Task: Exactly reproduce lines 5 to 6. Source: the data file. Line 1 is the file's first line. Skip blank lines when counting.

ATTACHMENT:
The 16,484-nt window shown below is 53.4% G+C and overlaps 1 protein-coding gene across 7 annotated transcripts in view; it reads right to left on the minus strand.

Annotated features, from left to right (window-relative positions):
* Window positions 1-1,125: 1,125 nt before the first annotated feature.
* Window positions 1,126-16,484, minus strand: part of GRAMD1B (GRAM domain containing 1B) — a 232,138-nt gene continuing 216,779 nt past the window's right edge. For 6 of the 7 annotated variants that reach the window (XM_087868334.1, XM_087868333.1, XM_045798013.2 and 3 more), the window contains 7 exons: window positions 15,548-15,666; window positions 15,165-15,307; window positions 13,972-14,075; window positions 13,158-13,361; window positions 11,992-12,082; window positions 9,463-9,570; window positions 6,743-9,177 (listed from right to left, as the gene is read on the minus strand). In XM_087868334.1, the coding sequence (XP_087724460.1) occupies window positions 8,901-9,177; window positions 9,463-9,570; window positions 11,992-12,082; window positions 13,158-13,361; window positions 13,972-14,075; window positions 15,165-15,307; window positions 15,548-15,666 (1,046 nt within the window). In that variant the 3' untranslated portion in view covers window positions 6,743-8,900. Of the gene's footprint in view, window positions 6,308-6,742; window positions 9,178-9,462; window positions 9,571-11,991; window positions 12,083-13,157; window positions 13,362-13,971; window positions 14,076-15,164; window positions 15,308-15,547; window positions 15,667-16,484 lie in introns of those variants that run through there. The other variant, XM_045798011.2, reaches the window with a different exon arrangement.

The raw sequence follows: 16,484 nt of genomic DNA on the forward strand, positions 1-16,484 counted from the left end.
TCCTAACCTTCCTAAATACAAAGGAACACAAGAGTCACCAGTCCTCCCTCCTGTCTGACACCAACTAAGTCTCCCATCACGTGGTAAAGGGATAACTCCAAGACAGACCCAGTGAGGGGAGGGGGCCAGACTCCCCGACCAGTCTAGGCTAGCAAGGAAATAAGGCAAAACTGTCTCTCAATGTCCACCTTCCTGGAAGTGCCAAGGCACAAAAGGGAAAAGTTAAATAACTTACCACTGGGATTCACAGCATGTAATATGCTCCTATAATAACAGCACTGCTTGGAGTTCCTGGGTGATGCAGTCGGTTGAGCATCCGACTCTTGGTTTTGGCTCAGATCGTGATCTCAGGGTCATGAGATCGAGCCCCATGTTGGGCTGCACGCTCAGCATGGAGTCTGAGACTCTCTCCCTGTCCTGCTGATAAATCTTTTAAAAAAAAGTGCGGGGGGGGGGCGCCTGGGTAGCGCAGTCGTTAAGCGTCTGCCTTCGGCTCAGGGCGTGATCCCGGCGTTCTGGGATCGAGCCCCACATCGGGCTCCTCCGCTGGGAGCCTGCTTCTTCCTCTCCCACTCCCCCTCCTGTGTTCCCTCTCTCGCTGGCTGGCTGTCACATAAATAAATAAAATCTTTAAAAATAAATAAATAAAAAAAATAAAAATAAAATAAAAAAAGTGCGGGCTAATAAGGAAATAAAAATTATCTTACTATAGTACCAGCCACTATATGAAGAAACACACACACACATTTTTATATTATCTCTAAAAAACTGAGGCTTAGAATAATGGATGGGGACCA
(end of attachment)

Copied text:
The raw sequence follows: 16,484 nt of genomic DNA on the forward strand, positions 1-16,484 counted from the left end.
TCCTAACCTTCCTAAATACAAAGGAACACAAGAGTCACCAGTCCTCCCTCCTGTCTGACACCAACTAAGTCTCCCATCACGTGGTAAAGGGATAACTCCAAGACAGACCCAGTGAGGGGAGGGGGCCAGACTCCCCGACCAGTCTAGGCTAGCAAGGAAATAAGGCAAAACTGTCTCTCAATGTCCACCTTCCTGGAAGTGCCAAGGCACAAAAGGGAAAAGTTAAATAACTTACCACTGGGATTCACAGCATGTAATATGCTCCTATAATAACAGCACTGCTTGGAGTTCCTGGGTGATGCAGTCGGTTGAGCATCCGACTCTTGGTTTTGGCTCAGATCGTGATCTCAGGGTCATGAGATCGAGCCCCATGTTGGGCTGCACGCTCAGCATGGAGTCTGAGACTCTCTCCCTGTCCTGCTGATAAATCTTTTAAAAAAAAGTGCGGGGGGGGGGCGCCTGGGTAGCGCAGTCGTTAAGCGTCTGCCTTCGGCTCAGGGCGTGATCCCGGCGTTCTGGGATCGAGCCCCACATCGGGCTCCTCCGCTGGGAGCCTGCTTCTTCCTCTCCCACTCCCCCTCCTGTGTTCCCTCTCTCGCTGGCTGGCTGTCACATAAATAAATAAAATCTTTAAAAATAAATAAATAAAAAAAATAAAAATAAAATAAAAAAAGTGCGGGCTAATAAGGAAATAAAAATTATCTTACTATAGTACCAGCCACTATATGAAGAAACACACACACACATTTTTATATTATCTCTAAAAAACTGAGGCTTAGAATAATGGATGGGGACCA